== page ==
Vacant, formerly Mohammed. This was removed by request because in Islam, the Prophet is not supposed to be represented in art.
The allegorical figures of Wisdom and Force guard the Corinthian-columned East 25th Street entrance, while Justice faces Madison.
11-25 Madison Avenue: Built in 1929 as the Met Life North Building, which is why it and the Met Life tower at East 23rd are connected by skyways. One hundred stories were planned, but the Great Depression stopped construction at 29, leaving the building looking like the base of the Tower of Babel. Expansions took over entire the block by 1950. Designed by Harvey Wiley Corbett, it’s considered an Art Deco masterwork– particularly the amazing corner arcades. Price Waterhouse, Sony, and Credit Suisse are tenants here.
Madison Square became the pleasant oasis it is now around 1870. At the time of the Revolution it was a swampy grassland traversed by a meandering stream, abounding with game. Later, it became a paupers’ burial ground. By the first decade of the 19th Century, a military outpost was established as part of the defenses of the lower city at the junction of the Eastern Post road and Bloomingdale road – now Broadway – near the present intersection of 5th Avenue.
In 1811 the famous NYC Commissioners’ Report –celebrated in 2011 with an exhibit at the Museum of the City of New York — officially designated the street layout of Manhattan Island, and a “Parade” was laid out between 23rd and 34th Streets and between 3rd and 7th Avenues. A few years later the Parade was greatly reduced in size and named for James Madison, the 4th President. In 1844 the square was again reduced to its present size and the Post Road was closed. Madison Avenue itself was opened north of 23rd Street in 1836.
The greatest naval commander of the Civil War, David Farragut’s father was a Spanish sea captain who fought for the colonies in the Revolution. After his mother died, his father allowed the boy to be adopted by U.S. naval officer; Farragut accompanied him during the War of 1812, and Farragut obtained his first command during the Mexican War in 1848.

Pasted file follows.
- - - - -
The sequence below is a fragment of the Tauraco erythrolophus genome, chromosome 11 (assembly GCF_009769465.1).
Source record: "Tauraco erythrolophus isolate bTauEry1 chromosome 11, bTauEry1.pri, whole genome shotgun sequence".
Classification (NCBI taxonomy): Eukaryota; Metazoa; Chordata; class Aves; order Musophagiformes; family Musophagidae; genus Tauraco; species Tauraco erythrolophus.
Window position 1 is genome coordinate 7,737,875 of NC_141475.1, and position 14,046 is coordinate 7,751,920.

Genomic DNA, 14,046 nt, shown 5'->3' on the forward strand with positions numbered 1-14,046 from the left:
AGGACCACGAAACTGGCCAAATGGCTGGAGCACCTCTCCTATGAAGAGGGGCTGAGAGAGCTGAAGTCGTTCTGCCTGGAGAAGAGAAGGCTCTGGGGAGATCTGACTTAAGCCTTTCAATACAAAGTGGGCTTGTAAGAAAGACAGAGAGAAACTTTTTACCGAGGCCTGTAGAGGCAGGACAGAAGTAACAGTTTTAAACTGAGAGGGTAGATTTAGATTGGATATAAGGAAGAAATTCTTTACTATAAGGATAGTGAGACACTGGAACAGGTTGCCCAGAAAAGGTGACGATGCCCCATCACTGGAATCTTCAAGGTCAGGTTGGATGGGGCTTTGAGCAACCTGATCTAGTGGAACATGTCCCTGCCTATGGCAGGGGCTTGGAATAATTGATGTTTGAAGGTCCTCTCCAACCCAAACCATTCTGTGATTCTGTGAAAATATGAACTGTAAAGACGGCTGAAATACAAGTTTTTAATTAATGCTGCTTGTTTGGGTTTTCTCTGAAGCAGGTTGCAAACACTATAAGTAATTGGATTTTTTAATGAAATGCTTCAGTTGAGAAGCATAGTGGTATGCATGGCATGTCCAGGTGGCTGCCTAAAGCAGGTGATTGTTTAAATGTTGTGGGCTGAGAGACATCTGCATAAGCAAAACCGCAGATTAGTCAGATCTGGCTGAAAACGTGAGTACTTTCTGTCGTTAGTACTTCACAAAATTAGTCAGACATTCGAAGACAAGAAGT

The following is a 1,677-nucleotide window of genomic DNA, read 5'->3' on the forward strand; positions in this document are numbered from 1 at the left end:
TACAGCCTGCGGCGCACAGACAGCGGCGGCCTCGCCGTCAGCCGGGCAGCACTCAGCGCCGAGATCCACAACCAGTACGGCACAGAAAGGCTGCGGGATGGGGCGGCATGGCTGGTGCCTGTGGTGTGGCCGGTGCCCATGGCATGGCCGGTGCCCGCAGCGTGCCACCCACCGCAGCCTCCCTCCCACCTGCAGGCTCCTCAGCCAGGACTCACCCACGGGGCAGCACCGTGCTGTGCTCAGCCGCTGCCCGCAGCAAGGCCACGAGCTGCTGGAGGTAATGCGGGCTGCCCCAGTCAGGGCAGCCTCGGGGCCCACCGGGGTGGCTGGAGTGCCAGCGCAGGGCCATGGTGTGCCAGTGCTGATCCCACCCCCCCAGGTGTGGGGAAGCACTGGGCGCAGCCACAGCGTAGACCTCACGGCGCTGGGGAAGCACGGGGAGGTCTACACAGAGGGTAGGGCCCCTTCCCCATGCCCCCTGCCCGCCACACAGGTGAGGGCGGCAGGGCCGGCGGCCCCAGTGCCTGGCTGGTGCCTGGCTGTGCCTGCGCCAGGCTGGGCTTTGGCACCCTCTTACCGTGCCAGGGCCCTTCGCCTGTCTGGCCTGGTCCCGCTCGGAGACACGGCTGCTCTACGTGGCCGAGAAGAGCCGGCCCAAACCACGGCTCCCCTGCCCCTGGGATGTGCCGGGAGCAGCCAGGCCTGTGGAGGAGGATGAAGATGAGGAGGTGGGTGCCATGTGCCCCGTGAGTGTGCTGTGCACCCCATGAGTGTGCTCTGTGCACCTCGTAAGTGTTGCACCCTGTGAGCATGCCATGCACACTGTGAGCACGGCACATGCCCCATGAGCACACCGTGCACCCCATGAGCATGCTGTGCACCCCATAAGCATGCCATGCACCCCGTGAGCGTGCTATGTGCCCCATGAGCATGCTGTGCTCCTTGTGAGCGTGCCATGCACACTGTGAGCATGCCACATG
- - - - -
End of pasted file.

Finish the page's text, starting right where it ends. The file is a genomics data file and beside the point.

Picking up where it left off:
In 1862, when Farragut’s Union fleet took New Orleans, he was made a rear admiral. Fifteen months later, Farragut sailed to Mobile Bay to take on one of the Confederacy’s most indispensable ports.
At the height of the battle for Mobile Bay, Farragut was lashed to the mast of his ship so he could see further into the distance. Noticing that the bay was booby trapped with mines, Farragut chose to enter the bay anyway, shouting “Damn the torpedoes! Full speed ahead!” In the naval parlance of the day, a mine laid at sea was called a torpedo. The North took Mobile Bay.
Congress created the rank of vice admiral for Farragut, and he later became full admiral. He died in 1870.
Farragut is memorialized in sculpture by Augustus St. Gaudens on a pedestal by Stanford white, dedicated in 1881. He is accompanied by two figures representing Loyalty and Courage, as well as by two dolphins. Sculptor Saint-Gaudens, who also created the statues of Peter Cooper at Cooper Square and General Sherman at Grand Army Plaza, made extensive use of lettering that recounts Farragut’s career. The monument is regarded by experts as bringing revolutionary change to public sculpture–combining figure, pedestal, setting into a stylistic unity.
In 1881, the Farragut Monument was unveiled by a retired sailor…the same one who had tied Farragut to the mast during the Battle of Mobile Bay. The Farragut Memorial was first located at 5th Avenue and 26th Street. In 1935 it was moved to its present location.